A processor traditionally writes to registers on a NIC or Ethernet controller that is installed in an expansion bus on the local PC, such as an AT or PCI bus. The Ethernet NIC has a set of several registers, including a command register, a status register, and pointer registers that contain address pointers to buffers in the processor's memory (such as main-memory DRAM on a PC). The buffers in main memory include a receive buffer that receives Ethernet data from incoming Ethernet packets, and transmit buffers that contain packet descriptors and fragments of outgoing Ethernet packets that have not yet been collected by the Ethernet NIC for transmission.
Rather than have these Ethernet register close to the host processor, on a local expansion bus, these registers are more remote from the host processor. These Ethernet registers reside on shared Ethernet NIC 100, which is separated from the host processor by one or more AS switches in the AS fabric. The host processor writes to these registers by sending AS packets, with the address location of the context of the shared Ethernet NIC, through the AS fabric to shared Ethernet NIC 100 (
However, the buffers containing the Ethernet packet descriptors and fragments may still reside on the main memory of the local host processor.
Several other embodiments are contemplated by the inventor. For example, a first address may be used to transfer packets over a switching fabric, while a second address is used to identify the physical location of a device in the processor's memory and IO address map. Another embodiment may be use IP addresses instead of AS addresses. The source address of the processor sending the packet may be stored rather than the turn pool. Other types of addressing scheme may be used. Other information could be stored in context table 74 such as maintenance, time-out, error, etc. Context table 74 could be very simple or could have multiple levels or be combined with other tables or be part of a larger table. Context table 74 could be implemented as a linked list rather than a flat table and could be stored in a memory in a variety of ways or backed up to another memory. The context “table” could be implemented in logic gates rather than a memory array, especially for smaller tables.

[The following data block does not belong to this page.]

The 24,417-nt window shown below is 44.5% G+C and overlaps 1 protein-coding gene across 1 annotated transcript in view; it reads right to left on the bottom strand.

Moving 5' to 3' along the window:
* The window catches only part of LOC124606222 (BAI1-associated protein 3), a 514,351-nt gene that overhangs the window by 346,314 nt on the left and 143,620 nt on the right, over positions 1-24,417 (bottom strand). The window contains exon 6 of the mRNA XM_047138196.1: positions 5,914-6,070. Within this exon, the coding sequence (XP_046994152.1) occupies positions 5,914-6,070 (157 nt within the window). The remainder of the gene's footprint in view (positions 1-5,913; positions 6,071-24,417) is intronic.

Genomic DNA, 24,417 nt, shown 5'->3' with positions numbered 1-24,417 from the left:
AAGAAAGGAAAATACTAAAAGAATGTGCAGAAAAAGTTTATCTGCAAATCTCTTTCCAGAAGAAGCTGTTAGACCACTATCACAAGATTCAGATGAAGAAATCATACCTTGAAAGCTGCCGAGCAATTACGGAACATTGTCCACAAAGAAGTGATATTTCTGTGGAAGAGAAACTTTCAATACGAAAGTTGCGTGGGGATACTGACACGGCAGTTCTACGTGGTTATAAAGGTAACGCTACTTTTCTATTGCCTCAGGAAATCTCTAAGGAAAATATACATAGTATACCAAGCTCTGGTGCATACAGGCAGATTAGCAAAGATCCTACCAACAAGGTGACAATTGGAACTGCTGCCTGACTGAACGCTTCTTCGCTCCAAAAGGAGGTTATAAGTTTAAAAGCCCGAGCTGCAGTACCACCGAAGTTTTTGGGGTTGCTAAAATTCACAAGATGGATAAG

Processor memory 306 could be shared by more than one host processor. Then the context number could be used to form the pointers, or to add an offset to pointers, with the offset varying with the context. For example, processor memory 306 could be a disk drive rather than a main memory.
Pointers may be full addresses or may be parts of addresses, or may somehow indicate an address. Pointers may be multiplied by a scale factor or may be relative to an offset, for example.
Context identifiers such as CTX_A, CTX_B can be stored in each entry for each context in context table 74, or the context identifiers may be implied by the location of the entry within the table. The turnpool or MAC could also be used to identify the context entry. Using a simple context number as the context identifier may simplify control logic in shared Ethernet NIC 100.